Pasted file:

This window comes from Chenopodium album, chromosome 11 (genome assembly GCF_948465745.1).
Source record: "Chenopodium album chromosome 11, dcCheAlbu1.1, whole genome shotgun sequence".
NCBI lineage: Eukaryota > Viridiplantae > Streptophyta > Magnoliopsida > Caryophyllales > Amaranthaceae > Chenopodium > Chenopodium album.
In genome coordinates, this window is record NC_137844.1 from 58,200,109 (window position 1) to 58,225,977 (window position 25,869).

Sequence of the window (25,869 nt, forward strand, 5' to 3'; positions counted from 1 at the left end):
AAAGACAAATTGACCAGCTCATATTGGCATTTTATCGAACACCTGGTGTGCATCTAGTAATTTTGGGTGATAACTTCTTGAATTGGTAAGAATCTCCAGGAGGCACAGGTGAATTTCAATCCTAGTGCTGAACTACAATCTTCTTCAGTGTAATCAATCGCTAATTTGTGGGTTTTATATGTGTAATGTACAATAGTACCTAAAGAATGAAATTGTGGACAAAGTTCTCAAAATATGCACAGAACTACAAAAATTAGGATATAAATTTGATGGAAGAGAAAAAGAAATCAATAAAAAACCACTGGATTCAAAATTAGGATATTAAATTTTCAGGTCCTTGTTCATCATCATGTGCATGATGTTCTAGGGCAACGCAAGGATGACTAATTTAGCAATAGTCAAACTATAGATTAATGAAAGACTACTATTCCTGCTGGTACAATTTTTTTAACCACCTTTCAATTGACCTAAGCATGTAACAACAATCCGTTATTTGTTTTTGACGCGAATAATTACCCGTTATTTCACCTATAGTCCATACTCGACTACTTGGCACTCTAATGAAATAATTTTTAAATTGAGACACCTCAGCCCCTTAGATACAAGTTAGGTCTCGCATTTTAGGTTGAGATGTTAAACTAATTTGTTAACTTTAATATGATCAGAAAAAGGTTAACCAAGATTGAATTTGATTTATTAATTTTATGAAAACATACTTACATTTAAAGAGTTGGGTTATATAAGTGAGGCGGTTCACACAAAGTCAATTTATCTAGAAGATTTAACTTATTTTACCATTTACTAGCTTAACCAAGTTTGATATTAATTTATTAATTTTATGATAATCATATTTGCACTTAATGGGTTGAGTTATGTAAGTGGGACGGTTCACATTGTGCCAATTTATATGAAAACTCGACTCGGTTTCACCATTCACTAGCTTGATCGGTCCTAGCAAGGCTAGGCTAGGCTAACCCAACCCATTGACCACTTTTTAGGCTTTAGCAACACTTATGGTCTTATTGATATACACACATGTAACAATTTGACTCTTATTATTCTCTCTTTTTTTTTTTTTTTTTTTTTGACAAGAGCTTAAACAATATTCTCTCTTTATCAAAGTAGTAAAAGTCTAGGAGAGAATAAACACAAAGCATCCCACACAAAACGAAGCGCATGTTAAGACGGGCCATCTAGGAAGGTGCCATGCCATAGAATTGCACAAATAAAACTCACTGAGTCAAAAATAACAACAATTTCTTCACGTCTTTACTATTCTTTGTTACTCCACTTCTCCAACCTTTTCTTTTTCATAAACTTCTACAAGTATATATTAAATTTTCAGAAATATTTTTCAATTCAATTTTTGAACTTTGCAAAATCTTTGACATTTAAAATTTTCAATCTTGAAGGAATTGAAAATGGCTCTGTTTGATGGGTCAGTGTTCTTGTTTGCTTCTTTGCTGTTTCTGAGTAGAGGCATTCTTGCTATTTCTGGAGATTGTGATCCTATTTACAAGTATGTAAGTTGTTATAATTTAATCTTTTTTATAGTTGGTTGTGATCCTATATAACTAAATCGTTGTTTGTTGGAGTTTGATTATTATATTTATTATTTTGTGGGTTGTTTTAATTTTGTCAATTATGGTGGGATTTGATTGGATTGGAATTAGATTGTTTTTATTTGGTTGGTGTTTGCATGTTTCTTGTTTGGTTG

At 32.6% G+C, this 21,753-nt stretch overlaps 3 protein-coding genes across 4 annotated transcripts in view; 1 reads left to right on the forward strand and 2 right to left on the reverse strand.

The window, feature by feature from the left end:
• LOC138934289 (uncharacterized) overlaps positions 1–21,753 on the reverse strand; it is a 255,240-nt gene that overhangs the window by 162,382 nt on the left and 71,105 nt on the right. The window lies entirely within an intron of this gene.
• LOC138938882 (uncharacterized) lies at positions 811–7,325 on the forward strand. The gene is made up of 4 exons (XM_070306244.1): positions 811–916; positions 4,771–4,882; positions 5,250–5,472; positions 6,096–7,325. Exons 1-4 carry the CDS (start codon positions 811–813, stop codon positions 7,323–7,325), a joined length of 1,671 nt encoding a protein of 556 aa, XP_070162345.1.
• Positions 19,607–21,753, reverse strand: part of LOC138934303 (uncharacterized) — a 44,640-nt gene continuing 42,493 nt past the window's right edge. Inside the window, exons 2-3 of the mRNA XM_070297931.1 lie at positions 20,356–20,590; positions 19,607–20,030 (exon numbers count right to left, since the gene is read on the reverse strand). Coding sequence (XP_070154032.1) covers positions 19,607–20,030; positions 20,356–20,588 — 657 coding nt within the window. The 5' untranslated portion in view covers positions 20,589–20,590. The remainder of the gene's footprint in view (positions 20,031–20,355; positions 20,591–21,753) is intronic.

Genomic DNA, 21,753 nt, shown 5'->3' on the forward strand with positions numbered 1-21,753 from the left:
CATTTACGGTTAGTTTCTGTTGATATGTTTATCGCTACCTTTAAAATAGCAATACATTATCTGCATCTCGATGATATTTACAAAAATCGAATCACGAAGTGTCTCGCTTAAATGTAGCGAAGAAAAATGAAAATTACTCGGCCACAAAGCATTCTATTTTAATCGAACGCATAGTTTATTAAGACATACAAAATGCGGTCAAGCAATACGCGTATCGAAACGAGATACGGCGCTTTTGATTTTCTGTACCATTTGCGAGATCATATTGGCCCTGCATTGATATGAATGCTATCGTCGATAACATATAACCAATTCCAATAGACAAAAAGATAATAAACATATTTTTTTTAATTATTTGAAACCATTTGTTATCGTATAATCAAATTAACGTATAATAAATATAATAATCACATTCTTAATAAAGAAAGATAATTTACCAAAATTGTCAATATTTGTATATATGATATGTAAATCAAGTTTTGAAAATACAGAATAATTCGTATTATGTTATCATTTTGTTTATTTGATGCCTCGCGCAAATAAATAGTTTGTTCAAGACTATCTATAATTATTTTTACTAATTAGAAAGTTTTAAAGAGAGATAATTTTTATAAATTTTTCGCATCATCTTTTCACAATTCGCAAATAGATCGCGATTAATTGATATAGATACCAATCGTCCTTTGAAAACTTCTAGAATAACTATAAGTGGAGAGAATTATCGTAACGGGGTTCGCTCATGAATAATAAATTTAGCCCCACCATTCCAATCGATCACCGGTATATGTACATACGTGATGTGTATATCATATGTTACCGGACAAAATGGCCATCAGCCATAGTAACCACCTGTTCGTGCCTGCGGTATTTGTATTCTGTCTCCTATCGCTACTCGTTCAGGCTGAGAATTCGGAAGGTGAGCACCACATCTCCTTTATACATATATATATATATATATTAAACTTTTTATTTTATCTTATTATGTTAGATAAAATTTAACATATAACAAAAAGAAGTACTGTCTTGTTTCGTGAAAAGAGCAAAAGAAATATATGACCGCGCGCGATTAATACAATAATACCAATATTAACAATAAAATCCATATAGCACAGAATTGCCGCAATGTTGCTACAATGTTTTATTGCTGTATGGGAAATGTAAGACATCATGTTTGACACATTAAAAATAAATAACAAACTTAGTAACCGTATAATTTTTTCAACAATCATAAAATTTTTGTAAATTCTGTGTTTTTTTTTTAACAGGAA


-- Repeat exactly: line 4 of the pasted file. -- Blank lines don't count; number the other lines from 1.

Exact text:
In genome coordinates, this window is record NC_137844.1 from 58,200,109 (window position 1) to 58,225,977 (window position 25,869).